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Papacy and Law in the Gregorian RevolutionThe Canonistic Work of Anselm of Lucca$
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Kathleen G. Cushing

Print publication date: 1998

Print ISBN-13: 9780198207245

Published to Oxford Scholarship Online: October 2011

DOI: 10.1093/acprof:oso/9780198207245.001.0001

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Conclusion: A Canonist of Reform

Conclusion: A Canonist of Reform

Chapter:
(p.142) Conclusion: A Canonist of Reform
Source:
Papacy and Law in the Gregorian Revolution
Author(s):

Kathleen G. Cushing

Publisher:
Oxford University Press
DOI:10.1093/acprof:oso/9780198207245.003.0007

This chapter evaluates the significance of the collections of Anselm of Lucca. The discussion throughout the book has placed the Collectio canonum in the wider developments in canon law during the eleventh century. However, the integrity of the collection was not rigidly maintained in its own time. While unrelenting insistence upon absolute primacy was preserved, interpolations and other modifications to the internal ordering were made almost immediately. On one hand, these modifications demonstrate that the deficiencies of the collection as a practical, working compendium were apparent. On the other hand, they suggest that the strident tone and ideological inflexibility with which the collection was associated made its progressive abandonment certain. Still, Anselm’s collection stands as a concrete manifestation of the ways in which the reformers envisaged the law as a justification of reform.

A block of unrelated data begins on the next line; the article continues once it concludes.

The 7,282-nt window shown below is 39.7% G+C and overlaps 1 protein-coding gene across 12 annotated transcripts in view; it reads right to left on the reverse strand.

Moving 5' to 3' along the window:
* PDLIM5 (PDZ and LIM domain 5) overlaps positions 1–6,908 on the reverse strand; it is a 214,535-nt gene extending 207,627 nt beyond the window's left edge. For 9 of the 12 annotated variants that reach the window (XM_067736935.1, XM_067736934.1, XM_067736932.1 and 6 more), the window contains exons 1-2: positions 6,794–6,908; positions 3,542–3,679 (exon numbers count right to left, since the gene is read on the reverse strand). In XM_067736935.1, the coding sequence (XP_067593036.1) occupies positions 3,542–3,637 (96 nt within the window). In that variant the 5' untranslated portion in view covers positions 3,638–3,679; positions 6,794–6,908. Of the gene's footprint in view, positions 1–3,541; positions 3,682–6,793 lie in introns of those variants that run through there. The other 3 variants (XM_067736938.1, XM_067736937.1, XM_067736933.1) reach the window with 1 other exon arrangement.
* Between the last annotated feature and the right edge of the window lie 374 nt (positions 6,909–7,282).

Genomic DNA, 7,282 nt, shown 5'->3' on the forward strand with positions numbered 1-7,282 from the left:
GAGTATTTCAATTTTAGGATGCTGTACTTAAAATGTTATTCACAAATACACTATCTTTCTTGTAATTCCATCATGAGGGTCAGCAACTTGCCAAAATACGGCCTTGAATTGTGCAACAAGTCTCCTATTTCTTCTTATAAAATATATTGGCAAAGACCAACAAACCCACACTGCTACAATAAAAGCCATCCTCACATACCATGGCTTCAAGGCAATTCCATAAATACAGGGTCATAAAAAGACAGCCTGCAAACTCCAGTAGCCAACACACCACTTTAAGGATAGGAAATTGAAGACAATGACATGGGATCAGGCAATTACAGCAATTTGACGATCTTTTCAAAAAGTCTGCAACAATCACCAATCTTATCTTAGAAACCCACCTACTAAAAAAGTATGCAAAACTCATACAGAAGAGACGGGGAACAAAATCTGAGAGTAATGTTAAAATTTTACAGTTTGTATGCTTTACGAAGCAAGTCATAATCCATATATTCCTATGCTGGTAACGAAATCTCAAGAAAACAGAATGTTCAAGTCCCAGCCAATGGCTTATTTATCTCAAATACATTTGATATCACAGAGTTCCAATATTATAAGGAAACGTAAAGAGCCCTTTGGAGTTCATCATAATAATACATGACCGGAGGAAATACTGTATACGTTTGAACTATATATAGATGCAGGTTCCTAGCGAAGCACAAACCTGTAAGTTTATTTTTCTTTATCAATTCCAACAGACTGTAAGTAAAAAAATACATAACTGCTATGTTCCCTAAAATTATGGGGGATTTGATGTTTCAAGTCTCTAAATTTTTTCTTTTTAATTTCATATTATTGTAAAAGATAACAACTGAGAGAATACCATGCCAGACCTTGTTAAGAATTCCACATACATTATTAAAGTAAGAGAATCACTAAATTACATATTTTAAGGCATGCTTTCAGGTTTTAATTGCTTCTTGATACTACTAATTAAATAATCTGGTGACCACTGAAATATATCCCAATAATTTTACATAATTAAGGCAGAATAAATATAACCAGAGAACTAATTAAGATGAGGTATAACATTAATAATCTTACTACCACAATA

Keywords:   Collectio canonum, Anselm, reform, modifications, canon law

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